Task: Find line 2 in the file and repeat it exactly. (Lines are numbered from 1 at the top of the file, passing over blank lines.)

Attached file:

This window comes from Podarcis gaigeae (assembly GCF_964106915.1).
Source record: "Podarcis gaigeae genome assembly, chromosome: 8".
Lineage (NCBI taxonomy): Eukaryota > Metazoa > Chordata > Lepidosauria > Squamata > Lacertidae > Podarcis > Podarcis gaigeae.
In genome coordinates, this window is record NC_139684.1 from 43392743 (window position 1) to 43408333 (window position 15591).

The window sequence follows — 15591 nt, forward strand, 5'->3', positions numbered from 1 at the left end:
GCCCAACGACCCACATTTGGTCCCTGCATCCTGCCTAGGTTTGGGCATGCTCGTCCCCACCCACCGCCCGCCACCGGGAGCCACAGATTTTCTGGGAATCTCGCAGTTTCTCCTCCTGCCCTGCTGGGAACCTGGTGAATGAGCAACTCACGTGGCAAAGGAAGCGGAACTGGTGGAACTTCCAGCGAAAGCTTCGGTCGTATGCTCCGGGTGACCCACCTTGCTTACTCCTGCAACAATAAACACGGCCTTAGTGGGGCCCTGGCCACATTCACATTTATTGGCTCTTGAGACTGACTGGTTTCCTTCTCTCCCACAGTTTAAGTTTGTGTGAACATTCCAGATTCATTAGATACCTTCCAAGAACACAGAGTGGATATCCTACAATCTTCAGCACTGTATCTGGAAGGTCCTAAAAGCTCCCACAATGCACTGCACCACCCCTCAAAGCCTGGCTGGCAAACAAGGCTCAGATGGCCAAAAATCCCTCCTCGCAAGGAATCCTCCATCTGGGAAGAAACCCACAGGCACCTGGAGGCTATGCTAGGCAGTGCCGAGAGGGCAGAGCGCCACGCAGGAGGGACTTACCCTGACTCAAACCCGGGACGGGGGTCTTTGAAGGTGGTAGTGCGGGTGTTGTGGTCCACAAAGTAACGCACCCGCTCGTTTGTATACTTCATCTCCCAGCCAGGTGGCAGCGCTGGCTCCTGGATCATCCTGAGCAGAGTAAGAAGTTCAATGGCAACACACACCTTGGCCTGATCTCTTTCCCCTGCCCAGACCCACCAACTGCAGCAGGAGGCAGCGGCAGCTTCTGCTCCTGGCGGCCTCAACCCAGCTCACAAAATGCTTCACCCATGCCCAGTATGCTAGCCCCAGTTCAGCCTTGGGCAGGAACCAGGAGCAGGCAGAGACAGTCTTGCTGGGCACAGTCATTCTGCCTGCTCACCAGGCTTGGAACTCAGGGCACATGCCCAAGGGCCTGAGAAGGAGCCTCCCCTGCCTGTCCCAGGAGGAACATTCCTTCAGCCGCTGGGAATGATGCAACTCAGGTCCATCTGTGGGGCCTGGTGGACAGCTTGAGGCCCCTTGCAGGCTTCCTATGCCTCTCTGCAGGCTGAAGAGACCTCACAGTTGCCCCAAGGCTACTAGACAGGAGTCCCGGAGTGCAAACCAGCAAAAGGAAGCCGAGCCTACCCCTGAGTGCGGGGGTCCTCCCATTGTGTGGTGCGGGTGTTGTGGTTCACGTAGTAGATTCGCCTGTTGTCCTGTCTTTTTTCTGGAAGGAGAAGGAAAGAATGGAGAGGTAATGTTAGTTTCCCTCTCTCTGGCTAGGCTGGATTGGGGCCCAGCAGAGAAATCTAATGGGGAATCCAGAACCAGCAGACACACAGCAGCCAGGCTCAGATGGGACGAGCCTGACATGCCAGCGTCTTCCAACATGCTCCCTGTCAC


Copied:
Source record: "Podarcis gaigeae genome assembly, chromosome: 8".